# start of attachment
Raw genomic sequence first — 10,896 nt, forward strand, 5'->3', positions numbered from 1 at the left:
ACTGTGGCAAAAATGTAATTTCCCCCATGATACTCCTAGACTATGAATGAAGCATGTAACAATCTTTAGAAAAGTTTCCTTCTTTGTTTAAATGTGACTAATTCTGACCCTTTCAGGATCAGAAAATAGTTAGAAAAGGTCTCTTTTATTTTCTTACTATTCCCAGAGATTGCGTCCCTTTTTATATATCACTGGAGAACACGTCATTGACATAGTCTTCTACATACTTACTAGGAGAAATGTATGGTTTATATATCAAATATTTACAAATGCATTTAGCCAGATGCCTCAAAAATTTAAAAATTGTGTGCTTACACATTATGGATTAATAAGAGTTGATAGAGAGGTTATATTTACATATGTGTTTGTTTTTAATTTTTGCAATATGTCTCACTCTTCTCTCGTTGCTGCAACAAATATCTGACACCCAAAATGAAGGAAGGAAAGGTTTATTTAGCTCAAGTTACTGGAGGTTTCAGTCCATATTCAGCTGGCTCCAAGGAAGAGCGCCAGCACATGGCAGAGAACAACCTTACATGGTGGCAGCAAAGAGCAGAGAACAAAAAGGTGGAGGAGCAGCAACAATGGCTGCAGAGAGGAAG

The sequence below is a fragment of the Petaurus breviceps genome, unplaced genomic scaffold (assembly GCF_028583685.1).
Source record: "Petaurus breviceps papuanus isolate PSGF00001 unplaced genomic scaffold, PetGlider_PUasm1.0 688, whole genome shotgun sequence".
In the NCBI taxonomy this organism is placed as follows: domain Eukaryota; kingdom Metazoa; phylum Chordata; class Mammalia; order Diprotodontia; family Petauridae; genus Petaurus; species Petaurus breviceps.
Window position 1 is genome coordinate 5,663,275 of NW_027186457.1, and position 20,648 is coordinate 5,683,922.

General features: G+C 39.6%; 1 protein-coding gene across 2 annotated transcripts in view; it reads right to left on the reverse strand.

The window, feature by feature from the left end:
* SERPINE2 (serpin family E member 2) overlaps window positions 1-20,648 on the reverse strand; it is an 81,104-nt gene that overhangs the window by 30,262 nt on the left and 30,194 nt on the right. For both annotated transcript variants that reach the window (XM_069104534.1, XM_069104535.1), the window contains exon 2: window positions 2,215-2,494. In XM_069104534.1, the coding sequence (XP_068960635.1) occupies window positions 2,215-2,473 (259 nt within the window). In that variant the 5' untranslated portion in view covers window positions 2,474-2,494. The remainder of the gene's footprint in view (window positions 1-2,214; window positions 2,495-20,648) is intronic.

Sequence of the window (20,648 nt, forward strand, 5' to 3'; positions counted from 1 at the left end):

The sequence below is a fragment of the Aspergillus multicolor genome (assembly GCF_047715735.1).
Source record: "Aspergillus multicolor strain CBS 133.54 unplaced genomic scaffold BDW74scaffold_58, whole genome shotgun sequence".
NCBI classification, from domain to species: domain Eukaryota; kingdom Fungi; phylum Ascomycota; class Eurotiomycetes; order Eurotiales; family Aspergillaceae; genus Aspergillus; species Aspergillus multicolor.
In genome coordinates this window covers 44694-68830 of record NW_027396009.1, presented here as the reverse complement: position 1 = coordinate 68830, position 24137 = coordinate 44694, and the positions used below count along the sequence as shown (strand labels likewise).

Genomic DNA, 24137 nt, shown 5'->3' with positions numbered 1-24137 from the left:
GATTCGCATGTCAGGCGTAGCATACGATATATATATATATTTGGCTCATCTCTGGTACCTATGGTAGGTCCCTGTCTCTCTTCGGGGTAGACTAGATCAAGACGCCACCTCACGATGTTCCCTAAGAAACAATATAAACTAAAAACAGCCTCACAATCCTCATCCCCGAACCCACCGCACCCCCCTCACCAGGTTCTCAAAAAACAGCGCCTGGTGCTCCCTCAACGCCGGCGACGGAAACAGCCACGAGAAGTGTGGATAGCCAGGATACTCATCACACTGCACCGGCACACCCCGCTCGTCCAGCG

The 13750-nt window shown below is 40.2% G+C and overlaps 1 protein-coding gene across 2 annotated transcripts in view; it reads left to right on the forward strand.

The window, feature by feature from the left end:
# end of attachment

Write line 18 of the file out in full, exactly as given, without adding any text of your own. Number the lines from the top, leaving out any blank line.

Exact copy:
The window, feature by feature from the left end: